We’re looking into the brain right now in class. The students started exploring google expeditions and the brain tours are really interesting. Students were able to zoom into the brain, check out inside parts of it, explore the central nervous system and just get a really good understanding of the different parts by seeing the connections.
I was wondering about the different ways we could “see” the brain to tune us in, and I hadn’t used google expeditions before so wanted to try it out.
My main dilemma was whether to guide them or not. I chose to let them explore. I feel they learned a lot more this way, because they had the opportunity to see what they wanted when they wanted and explore a little more deeply into the ideas that connected to them.
As a class we’ve been looking at connection in our brain unit. Last night was our parent curriculum night. I’m a team lead with seven new teachers on my team (including myself).
So I’ve been thinking a lot about how to support my learners, my parents and my colleagues and wondering how all of these things are connected.
I’m not sure, but it seems like in previous years I’ve been pushing myself to help in some way, or be present or be something. This year I’m trying (rather unsuccessfully) to listen and just make sure other people are heard.
Parents want the best for their kids (so do I, but it’s not really about me), so last night I tried to listen, and be available for the real worries the parents feel. I tried to support my team by acknowledging and listening about stressful situations, because they are real and time consuming and at times encompassing. I try to listen to what my students are actually saying, to see how they see connections, without me trying to put too much of my voice in their work.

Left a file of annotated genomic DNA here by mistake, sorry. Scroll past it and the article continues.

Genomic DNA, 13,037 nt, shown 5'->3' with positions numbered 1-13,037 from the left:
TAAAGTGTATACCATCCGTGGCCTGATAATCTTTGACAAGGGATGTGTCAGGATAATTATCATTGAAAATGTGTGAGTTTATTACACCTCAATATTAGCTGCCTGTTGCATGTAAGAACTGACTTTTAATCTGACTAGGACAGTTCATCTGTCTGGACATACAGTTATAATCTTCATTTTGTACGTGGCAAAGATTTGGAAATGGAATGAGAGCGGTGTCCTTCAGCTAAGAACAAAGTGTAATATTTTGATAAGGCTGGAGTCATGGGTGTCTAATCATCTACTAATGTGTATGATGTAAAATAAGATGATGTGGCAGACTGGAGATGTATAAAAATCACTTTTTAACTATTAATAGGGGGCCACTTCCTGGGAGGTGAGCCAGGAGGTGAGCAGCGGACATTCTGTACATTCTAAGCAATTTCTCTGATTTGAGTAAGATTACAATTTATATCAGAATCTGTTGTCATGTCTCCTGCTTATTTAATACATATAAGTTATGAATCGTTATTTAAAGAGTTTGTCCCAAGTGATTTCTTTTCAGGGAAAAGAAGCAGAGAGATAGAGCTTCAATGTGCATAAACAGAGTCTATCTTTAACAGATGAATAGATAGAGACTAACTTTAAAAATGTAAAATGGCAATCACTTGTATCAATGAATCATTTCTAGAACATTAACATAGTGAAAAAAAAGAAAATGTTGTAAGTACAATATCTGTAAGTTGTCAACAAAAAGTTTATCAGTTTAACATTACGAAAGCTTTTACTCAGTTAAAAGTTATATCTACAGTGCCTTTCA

I think a lot of teaching is about making others better, not really taking part in the process, but encouraging and suggesting and at times teaching specific skills, but only when the students really ask, and really need the help.
I think it’s probably the same with parents and team mates, the more I work on making them better (and the better they want to be, not necessarily the better I want them to be) the more likely they will achieve success.
It’s hard though. Stepping back, removing my self and trying to just focus on other’s needs. It’s hard not to take some things personally, it’s hard to just get things done on my own, my work, my study, my life. But I think it will become easier, at least that’s my hope.
Wow, the beginning of the school year flew by. The first week is over (almost) and the real fun is just starting.
This week I tried to focus on making good relationships, with my team and my kids. I really believe that this will set the whole year up for success. If we trust each other and believe in each other we can work things out together and with each other in mind.
Maybe more cynically I’ve been reading and listening about how people make decisions, and for good or ill, we make them based on our identity and usually our identity revolving how we see ourselves in a group.
If this is true then we need to make sure our group feels cohesive. We need to make sure we feel united so our decisions reflect how we can best work together. We’ll see how it goes, but it’s been a good start.
First week of new staff at school. It’s amazing the things you forget, the things that become ordinary, the things we somehow don’t know but should, and the way we normalise our work lives.
I’ve been getting a lot of great questions, about the hows and whys of school, not just the whats which is really exciting. It’s good to be back in the flow of things, good to be writing, and pushing thoughts and just reconnecting with the lit review writing too. Still need a lot more to go, but feeling really confident this year, and happy to be working on getting some great things done in the fifth grade.
Hoping the next couple weeks continue being great.